Starting Over

LevineThere’s probably no more welcome expression in the English language than “do-over,” as in, “I’d like a do-over, please.” Not surprising, considering that we get almost nothing right the first time… or the second… or the third. The numbers expand as the task grows more complicated, and what is more complicated than this thing called living a life?

With this question in mind, I was introduced to another poet by his death. In this case, it’s the late Philip Levine, who died last week. I have ordered a collection of his works via interlibrary loan so I can explore his poetry more thoroughly, but have found a few online and like this one particularly. It is called “Let Me Begin Again,” and it appeals to the lost Buddhist in me. (I know he’s lost because I keep sensing tiny prayer flags in my soul.)

 

Let Me Begin Again by Philip Levine

 

Let me begin again as a speck

of dust caught in the night winds

sweeping out to sea. Let me begin

this time knowing the world is

salt water and dark clouds, the world

is grinding and sighing all night, and dawn

comes slowly and changes nothing. Let

me go back to land after a lifetime

of going nowhere. This time lodged

in the feathers of some scavenging gull

white above the black ship that docks

and broods upon the oily waters of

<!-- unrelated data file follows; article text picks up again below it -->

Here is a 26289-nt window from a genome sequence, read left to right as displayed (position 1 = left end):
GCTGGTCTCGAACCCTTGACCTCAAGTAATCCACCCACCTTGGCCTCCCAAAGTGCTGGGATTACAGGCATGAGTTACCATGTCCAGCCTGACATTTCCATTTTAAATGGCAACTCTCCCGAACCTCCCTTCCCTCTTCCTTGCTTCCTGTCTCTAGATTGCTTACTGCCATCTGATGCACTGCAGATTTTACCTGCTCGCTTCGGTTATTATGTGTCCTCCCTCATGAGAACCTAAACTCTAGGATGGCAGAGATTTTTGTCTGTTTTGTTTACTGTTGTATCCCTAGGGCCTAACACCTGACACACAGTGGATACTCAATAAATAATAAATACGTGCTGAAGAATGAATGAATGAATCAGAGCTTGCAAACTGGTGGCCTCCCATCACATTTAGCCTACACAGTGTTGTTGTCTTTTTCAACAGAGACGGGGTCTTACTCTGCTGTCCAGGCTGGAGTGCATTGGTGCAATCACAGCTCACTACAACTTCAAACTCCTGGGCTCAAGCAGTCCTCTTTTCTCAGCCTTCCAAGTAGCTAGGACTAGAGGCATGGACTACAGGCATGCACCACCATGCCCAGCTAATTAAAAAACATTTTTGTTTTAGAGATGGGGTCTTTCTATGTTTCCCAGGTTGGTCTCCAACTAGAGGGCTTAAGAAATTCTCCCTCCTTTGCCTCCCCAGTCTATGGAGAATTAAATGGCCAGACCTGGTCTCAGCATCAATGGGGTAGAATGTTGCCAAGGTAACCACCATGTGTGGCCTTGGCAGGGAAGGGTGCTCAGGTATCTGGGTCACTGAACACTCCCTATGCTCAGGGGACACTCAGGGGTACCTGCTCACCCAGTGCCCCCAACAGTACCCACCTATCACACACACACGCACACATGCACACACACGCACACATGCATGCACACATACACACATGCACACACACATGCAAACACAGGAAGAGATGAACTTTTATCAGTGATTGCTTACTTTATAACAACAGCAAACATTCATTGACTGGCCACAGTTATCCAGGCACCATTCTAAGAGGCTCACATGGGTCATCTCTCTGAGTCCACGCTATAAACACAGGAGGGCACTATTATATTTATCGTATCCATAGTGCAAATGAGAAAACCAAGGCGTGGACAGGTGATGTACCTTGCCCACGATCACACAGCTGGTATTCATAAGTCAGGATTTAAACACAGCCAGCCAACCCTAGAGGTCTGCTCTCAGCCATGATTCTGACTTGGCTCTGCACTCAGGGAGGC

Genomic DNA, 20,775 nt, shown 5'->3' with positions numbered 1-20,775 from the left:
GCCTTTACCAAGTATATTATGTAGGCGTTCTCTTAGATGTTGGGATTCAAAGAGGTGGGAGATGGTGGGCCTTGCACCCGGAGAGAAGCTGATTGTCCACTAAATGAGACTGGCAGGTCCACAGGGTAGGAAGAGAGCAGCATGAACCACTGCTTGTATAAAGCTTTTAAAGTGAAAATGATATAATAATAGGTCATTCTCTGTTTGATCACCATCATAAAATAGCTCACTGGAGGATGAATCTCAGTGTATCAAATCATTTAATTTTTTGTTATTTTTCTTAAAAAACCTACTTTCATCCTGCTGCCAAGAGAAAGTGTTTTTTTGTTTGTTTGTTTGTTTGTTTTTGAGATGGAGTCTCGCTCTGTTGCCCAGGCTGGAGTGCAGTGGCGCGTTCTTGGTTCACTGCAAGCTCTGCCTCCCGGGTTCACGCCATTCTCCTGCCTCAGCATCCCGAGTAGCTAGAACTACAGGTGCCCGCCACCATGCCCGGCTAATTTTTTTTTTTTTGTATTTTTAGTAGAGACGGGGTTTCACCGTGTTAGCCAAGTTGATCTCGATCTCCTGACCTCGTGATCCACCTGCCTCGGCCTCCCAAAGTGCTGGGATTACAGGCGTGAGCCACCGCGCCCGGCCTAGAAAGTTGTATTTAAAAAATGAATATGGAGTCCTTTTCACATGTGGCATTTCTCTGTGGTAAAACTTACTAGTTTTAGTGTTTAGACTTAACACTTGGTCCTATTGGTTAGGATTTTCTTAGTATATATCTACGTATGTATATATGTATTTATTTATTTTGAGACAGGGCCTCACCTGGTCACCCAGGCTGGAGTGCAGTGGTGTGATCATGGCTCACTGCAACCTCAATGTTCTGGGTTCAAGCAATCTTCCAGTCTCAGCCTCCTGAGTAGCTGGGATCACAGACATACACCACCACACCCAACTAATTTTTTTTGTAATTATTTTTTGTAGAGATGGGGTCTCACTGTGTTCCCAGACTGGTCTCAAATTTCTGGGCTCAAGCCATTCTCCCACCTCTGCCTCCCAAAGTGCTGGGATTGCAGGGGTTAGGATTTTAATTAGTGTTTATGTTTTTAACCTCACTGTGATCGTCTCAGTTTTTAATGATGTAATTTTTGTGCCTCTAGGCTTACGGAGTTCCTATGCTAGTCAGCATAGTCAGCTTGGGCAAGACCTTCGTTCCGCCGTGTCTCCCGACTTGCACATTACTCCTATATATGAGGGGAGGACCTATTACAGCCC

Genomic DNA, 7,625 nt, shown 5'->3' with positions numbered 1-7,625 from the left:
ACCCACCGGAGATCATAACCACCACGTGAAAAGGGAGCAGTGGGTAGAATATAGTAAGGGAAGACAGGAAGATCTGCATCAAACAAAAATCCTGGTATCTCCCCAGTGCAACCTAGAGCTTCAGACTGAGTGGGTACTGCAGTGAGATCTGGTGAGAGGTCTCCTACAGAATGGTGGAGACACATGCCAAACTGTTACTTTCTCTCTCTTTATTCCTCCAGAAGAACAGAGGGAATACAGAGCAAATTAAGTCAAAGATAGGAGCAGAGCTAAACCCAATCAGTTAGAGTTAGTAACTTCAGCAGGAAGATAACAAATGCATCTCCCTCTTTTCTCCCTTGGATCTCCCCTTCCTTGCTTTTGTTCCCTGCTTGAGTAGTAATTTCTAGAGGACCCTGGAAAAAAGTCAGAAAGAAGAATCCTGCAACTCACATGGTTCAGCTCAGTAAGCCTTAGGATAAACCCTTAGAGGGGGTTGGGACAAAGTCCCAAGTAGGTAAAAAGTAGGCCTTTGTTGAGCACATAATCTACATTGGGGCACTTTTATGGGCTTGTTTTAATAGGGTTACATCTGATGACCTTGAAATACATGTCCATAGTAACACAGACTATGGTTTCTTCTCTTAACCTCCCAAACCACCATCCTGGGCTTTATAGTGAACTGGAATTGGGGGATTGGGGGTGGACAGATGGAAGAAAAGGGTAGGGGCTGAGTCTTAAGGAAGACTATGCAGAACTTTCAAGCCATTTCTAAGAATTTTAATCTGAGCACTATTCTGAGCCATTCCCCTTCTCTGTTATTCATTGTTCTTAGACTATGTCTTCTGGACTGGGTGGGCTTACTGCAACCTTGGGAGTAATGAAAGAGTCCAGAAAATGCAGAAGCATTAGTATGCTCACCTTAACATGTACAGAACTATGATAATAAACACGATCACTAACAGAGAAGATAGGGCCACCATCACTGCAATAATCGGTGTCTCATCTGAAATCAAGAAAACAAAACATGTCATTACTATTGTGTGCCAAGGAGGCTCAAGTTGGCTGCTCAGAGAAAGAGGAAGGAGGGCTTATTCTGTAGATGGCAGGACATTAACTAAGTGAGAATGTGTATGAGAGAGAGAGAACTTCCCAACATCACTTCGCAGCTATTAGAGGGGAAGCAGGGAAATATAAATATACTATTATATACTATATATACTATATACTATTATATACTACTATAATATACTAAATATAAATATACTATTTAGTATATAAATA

your harbor. This leaking freighter

has brought a hold full of hayforks

from Spain, great jeroboams of dark

Algerian wine, and quill pens that can’t

write English. The sailors have stumbled

off toward the bars of the bright houses.

The captain closes his log and falls asleep.

1/10 ’28. Tonight I shall enter my life

after being at sea for ages, quietly,

in a hospital named for an automobile.

The one child of millions of children

who has flown alone by the stars

above the black wastes of moonless waters

that stretched forever, who has turned

golden in the full sun of a new day.

A tiny wise child who this time will love

his life because it is like no other.

 

I like how his birthday on January 10th of ’28 brings the comment “Tonight I shall enter my life/after being at sea for ages.” It’s an apt description for the vast oceans of our pre-birth (and perhaps of our post-deaths, too, as only Levine could — or more likely couldn’t — tell us). The kicker, though, comes at the end: “A tiny wise child who this time will love/his life because it is like no other.”

Food for thought, that. While we’re alive, the “this time” is in our very hands. Too many of us don’t realize that.

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2 thoughts on “Starting Over

  1. I sense an obscure humor in this. He wants to return flying above what he now sees as a leaking freighter filled with antiquated and useless works in an “oily” sea which would be the social production it is sinking in. He wants to be above and more progressive, but time is a continuing enemy of its leaks. I like the two dichotomies of flying vs sinking and being innocent vs experienced (born vs old). Now the captain sleeps as his “crew” he has trained go out on the town. I very much like this poem.

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    • It’s always good to find a poem that resonates. The scary thing is, there’s hundreds more out there that seem perfect for “us” (as in, the unknown — to the poets — reader). How many will we find in our remaining time? More, I hope, than if we never looked in the first place. Glad you enjoyed it….

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